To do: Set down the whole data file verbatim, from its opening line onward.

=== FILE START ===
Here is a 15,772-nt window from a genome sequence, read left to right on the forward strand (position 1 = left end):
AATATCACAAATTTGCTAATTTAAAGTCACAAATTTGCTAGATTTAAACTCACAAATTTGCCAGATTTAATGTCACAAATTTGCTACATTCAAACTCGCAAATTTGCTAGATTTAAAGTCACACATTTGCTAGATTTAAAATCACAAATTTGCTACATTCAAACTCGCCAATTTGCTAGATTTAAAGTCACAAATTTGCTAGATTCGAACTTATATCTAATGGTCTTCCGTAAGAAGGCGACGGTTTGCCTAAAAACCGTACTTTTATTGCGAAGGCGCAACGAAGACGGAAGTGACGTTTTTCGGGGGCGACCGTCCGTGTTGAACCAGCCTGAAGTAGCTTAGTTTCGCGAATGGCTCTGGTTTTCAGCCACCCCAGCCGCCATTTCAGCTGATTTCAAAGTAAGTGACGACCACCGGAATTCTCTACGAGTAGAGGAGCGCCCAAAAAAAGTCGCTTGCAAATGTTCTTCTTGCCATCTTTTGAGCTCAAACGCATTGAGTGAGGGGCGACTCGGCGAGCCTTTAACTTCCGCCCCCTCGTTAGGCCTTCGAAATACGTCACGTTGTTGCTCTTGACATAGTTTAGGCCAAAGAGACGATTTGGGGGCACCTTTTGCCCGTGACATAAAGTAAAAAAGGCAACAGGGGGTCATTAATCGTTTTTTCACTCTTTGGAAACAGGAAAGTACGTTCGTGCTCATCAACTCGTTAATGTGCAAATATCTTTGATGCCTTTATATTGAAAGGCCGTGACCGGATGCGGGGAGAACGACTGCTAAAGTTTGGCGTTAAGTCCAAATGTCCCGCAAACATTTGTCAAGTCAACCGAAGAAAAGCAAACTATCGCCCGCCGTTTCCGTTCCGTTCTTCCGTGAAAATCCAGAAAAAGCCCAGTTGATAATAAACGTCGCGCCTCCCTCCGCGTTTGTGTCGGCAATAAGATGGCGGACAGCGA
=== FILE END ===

Here is a 15,772-nt window from a genome sequence, read left to right on the forward strand (position 1 = left end):
AATATCACAAATTTGCTAATTTAAAGTCACAAATTTGCTAGATTTAAACTCACAAATTTGCCAGATTTAATGTCACAAATTTGCTACATTCAAACTCGCAAATTTGCTAGATTTAAAGTCACACATTTGCTAGATTTAAAATCACAAATTTGCTACATTCAAACTCGCCAATTTGCTAGATTTAAAGTCACAAATTTGCTAGATTCGAACTTATATCTAATGGTCTTCCGTAAGAAGGCGACGGTTTGCCTAAAAACCGTACTTTTATTGCGAAGGCGCAACGAAGACGGAAGTGACGTTTTTCGGGGGCGACCGTCCGTGTTGAACCAGCCTGAAGTAGCTTAGTTTCGCGAATGGCTCTGGTTTTCAGCCACCCCAGCCGCCATTTCAGCTGATTTCAAAGTAAGTGACGACCACCGGAATTCTCTACGAGTAGAGGAGCGCCCAAAAAAAGTCGCTTGCAAATGTTCTTCTTGCCATCTTTTGAGCTCAAACGCATTGAGTGAGGGGCGACTCGGCGAGCCTTTAACTTCCGCCCCCTCGTTAGGCCTTCGAAATACGTCACGTTGTTGCTCTTGACATAGTTTAGGCCAAAGAGACGATTTGGGGGCACCTTTTGCCCGTGACATAAAGTAAAAAAGGCAACAGGGGGTCATTAATCGTTTTTTCACTCTTTGGAAACAGGAAAGTACGTTCGTGCTCATCAACTCGTTAATGTGCAAATATCTTTGATGCCTTTATATTGAAAGGCCGTGACCGGATGCGGGGAGAACGACTGCTAAAGTTTGGCGTTAAGTCCAAATGTCCCGCAAACATTTGTCAAGTCAACCGAAGAAAAGCAAACTATCGCCCGCCGTTTCCGTTCCGTTCTTCCGTGAAAATCCAGAAAAAGCCCAGTTGATAATAAACGTCGCGCCTCCCTCCGCGTTTGTGTCGGCAATAAGATGGCGGACAGCGA